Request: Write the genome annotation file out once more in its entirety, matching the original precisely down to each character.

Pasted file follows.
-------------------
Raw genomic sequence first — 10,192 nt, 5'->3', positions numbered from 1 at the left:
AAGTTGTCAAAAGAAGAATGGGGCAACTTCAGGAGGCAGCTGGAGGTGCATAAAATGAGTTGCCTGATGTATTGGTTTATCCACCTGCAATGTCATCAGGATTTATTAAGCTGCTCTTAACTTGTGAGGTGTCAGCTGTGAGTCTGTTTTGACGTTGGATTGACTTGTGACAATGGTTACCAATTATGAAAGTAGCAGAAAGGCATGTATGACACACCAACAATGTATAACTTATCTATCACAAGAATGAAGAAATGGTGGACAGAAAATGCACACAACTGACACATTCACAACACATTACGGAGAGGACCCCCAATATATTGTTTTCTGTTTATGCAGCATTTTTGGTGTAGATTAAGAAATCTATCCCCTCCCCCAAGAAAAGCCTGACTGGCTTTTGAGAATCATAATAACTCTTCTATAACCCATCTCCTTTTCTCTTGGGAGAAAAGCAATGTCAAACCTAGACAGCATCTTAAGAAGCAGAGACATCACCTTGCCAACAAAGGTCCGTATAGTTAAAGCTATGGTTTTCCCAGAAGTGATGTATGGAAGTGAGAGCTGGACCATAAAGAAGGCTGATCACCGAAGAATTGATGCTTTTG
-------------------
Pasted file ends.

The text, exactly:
Raw genomic sequence first — 10,192 nt, 5'->3', positions numbered from 1 at the left:
AAGTTGTCAAAAGAAGAATGGGGCAACTTCAGGAGGCAGCTGGAGGTGCATAAAATGAGTTGCCTGATGTATTGGTTTATCCACCTGCAATGTCATCAGGATTTATTAAGCTGCTCTTAACTTGTGAGGTGTCAGCTGTGAGTCTGTTTTGACGTTGGATTGACTTGTGACAATGGTTACCAATTATGAAAGTAGCAGAAAGGCATGTATGACACACCAACAATGTATAACTTATCTATCACAAGAATGAAGAAATGGTGGACAGAAAATGCACACAACTGACACATTCACAACACATTACGGAGAGGACCCCCAATATATTGTTTTCTGTTTATGCAGCATTTTTGGTGTAGATTAAGAAATCTATCCCCTCCCCCAAGAAAAGCCTGACTGGCTTTTGAGAATCATAATAACTCTTCTATAACCCATCTCCTTTTCTCTTGGGAGAAAAGCAATGTCAAACCTAGACAGCATCTTAAGAAGCAGAGACATCACCTTGCCAACAAAGGTCCGTATAGTTAAAGCTATGGTTTTCCCAGAAGTGATGTATGGAAGTGAGAGCTGGACCATAAAGAAGGCTGATCACCGAAGAATTGATGCTTTTG